That triggers vignettes of Sidheswari Ashram near New Market, where we ate pretty regularly. In the age of fancy décor, artisanal crockery and gourmet meals, this hotel wouldn’t pass a muster but if you are serious about food (read Bengali food) do try and locate it in the busy market area. The hotel, as restaurants are often referred to in Bengali, serves authentic Bong food, and for a price that will put many eateries to shame. Every year, while shopping for Pujo in New Market, this is where we ate. Also during the times when ma was too tired to cook, we zoomed to Sidheswari Ashram, and returned sated. You get a huge variety of indigenous preparations here. Like, dal cooked with smashed fish head, saag made with hilsa head, king prawns, mutton kosha, rui maacher kaalia, paabda jhaal, a host of vegetarian curries, chutneys and much, much more. The interiors might not be fabulous but the food is.

Caption: Chinese buffet in Tung Fong

I discovered Tung Fong in Park Street during college days, and it didn’t take much time for me to be sold on their scrumptious Pujo lunch buffet. Some of the best dishes I recall are the steamed corn and bok choy, the chicken chilly gravy, the tom yum soup and the fish in lime coriander sauce. As a lifestyle writer, I eat at some of the best Chinese eateries in Delhi-NCR but Tung Fong will always be special. Those days pocket money was sparse and conversations flowed like a brook between friends. The giggles and the gags made the food tastier. Another such eatery was the neighbouring Peiping that served the best gravy chowmein and duck. Sadly, it had to make way for a mediocre restaurant serving random North Indian fare…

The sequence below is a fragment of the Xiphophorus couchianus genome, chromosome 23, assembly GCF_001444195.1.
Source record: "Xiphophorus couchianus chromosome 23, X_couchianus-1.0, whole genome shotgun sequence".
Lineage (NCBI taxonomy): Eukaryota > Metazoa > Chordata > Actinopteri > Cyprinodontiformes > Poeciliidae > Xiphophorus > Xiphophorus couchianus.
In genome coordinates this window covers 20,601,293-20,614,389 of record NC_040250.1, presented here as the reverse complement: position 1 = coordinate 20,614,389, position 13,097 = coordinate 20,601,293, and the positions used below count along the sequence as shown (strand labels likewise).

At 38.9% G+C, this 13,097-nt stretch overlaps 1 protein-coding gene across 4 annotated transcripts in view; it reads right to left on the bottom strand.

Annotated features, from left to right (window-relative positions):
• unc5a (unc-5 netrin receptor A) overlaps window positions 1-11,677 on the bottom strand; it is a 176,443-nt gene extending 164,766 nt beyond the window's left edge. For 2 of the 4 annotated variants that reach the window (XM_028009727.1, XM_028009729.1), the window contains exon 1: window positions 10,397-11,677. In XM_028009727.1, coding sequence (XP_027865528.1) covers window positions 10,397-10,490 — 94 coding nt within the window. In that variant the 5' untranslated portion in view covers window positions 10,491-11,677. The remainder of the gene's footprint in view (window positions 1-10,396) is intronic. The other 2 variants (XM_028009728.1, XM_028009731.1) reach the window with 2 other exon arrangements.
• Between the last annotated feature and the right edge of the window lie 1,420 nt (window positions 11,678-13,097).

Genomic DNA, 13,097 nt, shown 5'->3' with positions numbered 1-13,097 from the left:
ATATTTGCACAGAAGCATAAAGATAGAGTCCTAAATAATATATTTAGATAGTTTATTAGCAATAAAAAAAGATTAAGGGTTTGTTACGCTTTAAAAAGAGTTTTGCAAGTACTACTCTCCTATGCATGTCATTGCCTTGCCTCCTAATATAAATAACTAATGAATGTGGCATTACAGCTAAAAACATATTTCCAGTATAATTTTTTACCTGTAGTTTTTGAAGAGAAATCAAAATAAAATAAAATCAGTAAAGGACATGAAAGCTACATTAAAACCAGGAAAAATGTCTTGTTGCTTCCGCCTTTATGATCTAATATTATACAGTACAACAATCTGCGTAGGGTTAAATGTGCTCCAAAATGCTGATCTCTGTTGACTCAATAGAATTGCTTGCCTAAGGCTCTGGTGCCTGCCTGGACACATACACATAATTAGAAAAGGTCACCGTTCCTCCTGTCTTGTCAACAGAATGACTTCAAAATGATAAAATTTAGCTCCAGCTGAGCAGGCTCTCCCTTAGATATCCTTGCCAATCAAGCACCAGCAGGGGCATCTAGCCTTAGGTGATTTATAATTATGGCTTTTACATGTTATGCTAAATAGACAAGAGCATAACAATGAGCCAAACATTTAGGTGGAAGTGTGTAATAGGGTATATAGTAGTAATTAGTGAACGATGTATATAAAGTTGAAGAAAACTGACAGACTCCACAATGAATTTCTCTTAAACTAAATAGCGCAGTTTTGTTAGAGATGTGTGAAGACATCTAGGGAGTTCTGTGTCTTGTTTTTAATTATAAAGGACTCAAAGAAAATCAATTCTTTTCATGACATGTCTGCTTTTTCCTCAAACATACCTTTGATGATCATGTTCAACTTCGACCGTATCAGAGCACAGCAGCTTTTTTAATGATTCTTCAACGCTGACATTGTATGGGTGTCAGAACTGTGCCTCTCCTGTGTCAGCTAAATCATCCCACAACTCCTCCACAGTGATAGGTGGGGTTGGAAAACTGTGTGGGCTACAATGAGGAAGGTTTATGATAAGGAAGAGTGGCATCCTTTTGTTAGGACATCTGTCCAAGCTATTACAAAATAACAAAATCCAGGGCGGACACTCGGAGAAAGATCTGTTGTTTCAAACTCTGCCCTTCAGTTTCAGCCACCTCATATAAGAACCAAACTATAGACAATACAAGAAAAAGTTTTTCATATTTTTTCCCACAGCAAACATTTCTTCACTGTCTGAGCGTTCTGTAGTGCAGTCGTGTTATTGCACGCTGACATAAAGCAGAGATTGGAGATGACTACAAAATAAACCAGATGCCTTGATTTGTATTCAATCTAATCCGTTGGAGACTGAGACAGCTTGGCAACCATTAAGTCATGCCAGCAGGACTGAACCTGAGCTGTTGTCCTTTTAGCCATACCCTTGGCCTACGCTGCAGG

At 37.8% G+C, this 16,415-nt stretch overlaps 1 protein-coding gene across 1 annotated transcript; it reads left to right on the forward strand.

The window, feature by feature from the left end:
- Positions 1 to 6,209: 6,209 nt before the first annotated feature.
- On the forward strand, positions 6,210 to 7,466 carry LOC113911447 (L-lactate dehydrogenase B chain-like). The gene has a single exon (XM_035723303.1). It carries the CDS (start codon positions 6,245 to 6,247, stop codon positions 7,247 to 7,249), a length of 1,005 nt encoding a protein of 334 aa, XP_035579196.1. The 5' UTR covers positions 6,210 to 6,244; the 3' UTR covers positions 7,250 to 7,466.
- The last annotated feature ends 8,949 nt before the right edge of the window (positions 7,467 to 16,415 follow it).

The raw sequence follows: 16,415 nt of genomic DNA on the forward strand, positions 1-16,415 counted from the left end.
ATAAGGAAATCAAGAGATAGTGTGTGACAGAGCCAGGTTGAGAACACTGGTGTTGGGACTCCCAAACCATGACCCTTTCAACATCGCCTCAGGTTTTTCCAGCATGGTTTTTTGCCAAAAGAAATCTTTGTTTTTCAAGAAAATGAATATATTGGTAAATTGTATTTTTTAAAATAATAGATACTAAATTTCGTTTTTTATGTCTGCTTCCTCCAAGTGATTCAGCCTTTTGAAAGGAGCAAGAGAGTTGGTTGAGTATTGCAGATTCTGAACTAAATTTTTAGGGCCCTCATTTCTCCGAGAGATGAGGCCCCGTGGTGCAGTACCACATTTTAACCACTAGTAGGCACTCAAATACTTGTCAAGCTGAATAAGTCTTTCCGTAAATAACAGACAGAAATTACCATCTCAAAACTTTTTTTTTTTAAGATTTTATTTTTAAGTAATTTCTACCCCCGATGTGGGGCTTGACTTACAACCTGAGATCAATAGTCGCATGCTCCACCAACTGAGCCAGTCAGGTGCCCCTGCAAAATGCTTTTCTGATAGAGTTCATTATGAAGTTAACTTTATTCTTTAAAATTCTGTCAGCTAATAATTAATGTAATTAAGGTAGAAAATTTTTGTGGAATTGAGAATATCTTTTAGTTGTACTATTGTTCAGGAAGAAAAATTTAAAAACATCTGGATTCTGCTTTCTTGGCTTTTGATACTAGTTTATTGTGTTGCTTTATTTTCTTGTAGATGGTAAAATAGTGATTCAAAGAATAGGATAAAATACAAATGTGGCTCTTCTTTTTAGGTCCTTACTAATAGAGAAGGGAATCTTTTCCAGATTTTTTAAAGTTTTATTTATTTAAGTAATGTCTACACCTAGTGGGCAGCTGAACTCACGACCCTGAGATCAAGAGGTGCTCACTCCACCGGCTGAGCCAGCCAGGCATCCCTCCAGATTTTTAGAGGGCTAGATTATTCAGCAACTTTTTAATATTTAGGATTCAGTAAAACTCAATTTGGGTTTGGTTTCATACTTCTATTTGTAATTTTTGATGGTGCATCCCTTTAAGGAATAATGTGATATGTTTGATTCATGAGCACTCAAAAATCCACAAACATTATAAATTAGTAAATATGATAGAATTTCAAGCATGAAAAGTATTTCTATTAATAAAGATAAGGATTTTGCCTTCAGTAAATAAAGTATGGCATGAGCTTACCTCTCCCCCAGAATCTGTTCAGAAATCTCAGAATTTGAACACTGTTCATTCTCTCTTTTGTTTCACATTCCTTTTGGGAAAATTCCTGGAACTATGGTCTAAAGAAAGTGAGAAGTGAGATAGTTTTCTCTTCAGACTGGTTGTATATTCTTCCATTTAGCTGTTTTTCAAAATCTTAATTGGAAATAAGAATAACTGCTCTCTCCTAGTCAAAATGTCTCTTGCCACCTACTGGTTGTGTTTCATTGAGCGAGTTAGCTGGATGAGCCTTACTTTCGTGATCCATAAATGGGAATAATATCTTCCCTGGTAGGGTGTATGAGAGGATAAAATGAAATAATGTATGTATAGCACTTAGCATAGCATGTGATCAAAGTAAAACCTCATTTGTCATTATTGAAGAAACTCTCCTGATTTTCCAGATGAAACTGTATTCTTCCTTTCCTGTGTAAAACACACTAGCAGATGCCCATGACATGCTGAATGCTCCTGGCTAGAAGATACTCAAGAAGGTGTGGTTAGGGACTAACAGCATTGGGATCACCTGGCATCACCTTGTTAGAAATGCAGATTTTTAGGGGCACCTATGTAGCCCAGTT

Caption: Devilled crab at Mocambo

My boyfriend (who is now the husband) and I frequented Mocambo during our courtship. I often boasted about knowing the owner (a raven-haired lady who wore outlandish clothes while dropping her daughter to our college) and he listened unfazed. While I vouch for the Fish muniere, his vote goes to the Deviled Crab (a cheesy crab dish) and the Baked Alaska (a perfect hot and cold dessert). We discovered these beauties before Big Chill happened. The dim lighting, the steady buzz and the warm service made it such a wonderful place. Especially, for young lovers!

I wonder if Peter Cat’s reputation was only because of their famed chello kebab, a dish that brilliantly marries succulent chicken kebabs, buttered rice and a sunny side up. The last time I went there and ordered the old favourite, I was a tad disappointed. It did not taste the same as when we college friends saved up to lunch there after final exams got over. Was it really the food that time or the excitement and the anticipation?

Caption: Puchka

Every time the train from Delhi chugs into Sealdah station, I make a mental note of eating puchka. The best ones are to be had near Lake Kali Bari. The crispies are huge and the potato mash is to die for. But if you are near Russel Street do try the puchkas there. The vendors mix both tamarind and mint in the water, which explodes magically in the mouth with every bite.

Durga Pujo for me is a kaleidoscope of memories. Recollections that are raked up every time I come to my homeland, to Mamoni, my friends and family. And, to the Goddess. For me, these mental souvenirs are the best part of the homecoming…

*Published first at www.wherelse.in on October, 2017